from).

    http://www.pernille.typepad.com/
     
  2. Bluray

    Bluray JF-Expert Member

    #2
    Dec 1, 2009
    Joined: Mar 25, 2008
    Messages: 3,445
    Likes Received: 26
    Trophy Points: 135
    Journalistic integrity nimeipigia kelele sana humu, watu wanaona mimi mlalamishi.
     
  3. G

    Geza Ulole JF-Expert Member

    #3
    Dec 2, 2009
    Joined: Oct 31, 2009
    Messages: 8,113
    Likes Received: 1,343
    Trophy Points: 280
    In Bongo journalists are the worst corrupt people!
     
  4. Field Marshall ES

    Field Marshall ES JF-Expert Member

    #4
    Dec 2, 2009
    Joined: Apr 27, 2006
    Messages: 12,659
    Likes Received: 39
    Trophy Points: 0
    - Wanafanya kazi under katika very difficult environment hapa kwetu, lakini responsibility ya ugumu wa mazingira wanayofanyia kazi inatuangukia sisi wananchi wa hili taifa, na hasa uwezo wetu mdogo wa kuelewa kinachoendelea kuhusu taifa letu ndio,

    - Kwa kawaida hatukuzoea kubeba responsibility, siku zote tulifundishwa kuwa either ni Kawawa ndiye mwenye matatizo au Kambona, sasa tusionee waandishi kwa matatizo yetu wenyewe!

    Respect.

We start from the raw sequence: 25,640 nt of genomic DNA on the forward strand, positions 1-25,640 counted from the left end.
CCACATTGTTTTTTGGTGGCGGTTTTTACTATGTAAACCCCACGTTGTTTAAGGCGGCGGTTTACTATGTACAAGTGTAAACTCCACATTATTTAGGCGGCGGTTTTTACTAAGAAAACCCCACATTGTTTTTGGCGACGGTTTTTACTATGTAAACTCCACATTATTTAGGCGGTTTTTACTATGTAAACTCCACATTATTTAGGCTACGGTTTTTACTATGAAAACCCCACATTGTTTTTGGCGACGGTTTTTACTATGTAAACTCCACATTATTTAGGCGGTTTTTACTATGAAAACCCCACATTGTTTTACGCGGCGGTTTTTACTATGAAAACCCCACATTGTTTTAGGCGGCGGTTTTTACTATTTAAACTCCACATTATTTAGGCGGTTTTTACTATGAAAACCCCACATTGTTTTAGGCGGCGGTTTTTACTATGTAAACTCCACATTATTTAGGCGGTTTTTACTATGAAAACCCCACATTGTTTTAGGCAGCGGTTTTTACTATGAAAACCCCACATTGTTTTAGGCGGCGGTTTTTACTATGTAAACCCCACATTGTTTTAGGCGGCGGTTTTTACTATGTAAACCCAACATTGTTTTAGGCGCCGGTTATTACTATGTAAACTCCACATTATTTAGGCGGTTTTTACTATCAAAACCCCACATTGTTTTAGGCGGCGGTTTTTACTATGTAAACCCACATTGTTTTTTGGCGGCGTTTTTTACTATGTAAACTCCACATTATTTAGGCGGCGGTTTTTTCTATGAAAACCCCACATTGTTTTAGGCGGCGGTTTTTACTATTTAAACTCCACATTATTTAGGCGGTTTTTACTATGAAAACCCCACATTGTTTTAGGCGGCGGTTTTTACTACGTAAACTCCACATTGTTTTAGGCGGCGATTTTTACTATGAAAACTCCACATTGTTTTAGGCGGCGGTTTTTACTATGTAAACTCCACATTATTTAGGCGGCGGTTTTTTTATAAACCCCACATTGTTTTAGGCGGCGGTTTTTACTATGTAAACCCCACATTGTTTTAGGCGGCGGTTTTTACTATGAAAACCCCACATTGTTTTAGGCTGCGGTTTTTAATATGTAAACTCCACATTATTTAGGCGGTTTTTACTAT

FMEs!
     
  5. G

    Geza Ulole JF-Expert Member

    #5
    Dec 2, 2009
    Joined: Oct 31, 2009
    Messages: 8,113
    Likes Received: 1,343
    Trophy Points: 280
    hakuna cha respect wao ni kioo cha jamii wanapaswa kuthamini kazi yao ili waheshimike! Sasa kama leo wanatumika namna hii kwa kisingizio cha pesa basi wasiwaandike mafisadi kwa vile nao ni mafisadi pia! Haya ndio matatizo ya hii fani kuchukua division zero na fours!

    Wanatuharibia nchi sasa hivi hakuna habari inayotolewa nikaiamini at least 80% sasahivi ni kwa sababu hawana credibility! They are corrupt like hell!
     
  6. K

    Kwame Nkrumah JF-Expert Member

    #6
    Dec 2, 2009
    Joined: Dec 2, 2008
    Messages: 884
    Likes Received: 1
    Trophy Points: 35
    Juzi waziri Mkulo alipokuwa na press conference angeulizwa kuhusu PHD yake ya uongo, lakini hakuna mwandishi wa kuuliza kwa sababu akiuliza hataitwa tena kwenye mkutano huo, na asipoitwa hatapata posho ya kuhudhuria mikutano, jina lake litakuwa kwenye "blacklist" sasa nani mjinga awe tayari kulaza watoto njaa.
    Hii ni takrima, na ni halali bongo. Mikutano mingi ikiisha waandishi wanapewa bahasha za brown.
     
  7. Bluray

    Bluray JF-Expert Member

    #7
    Dec 2, 2009
    Joined: Mar 25, 2008
    Messages: 3,445
    Likes Received: 26
    Trophy Points: 135
    Wewe na wao hamna tofauti ndio maana una wa excuse.

    Mambo ya "wanafanya kazi under katika very difficult environment" indeed!

    I am at a loss whether this style of communication, complete with sentences left unfinished, is a cultural issue deeply embedded in the Tanzanian respect ethos, or even awe, of the unsaid, lazyness, manufactured grandiosity (an unsaid threat, left to the imagination can be more threatening than the appropriate action) or some relic of the chieftains and their governing style.I hope someday somebody will do a PhD thesis or write a book about this. I presume this person is Danish and living in Tanzania, if it is this confusing to a native born Tanzanian like myself I cannot imagine how more so it is for a foreigner.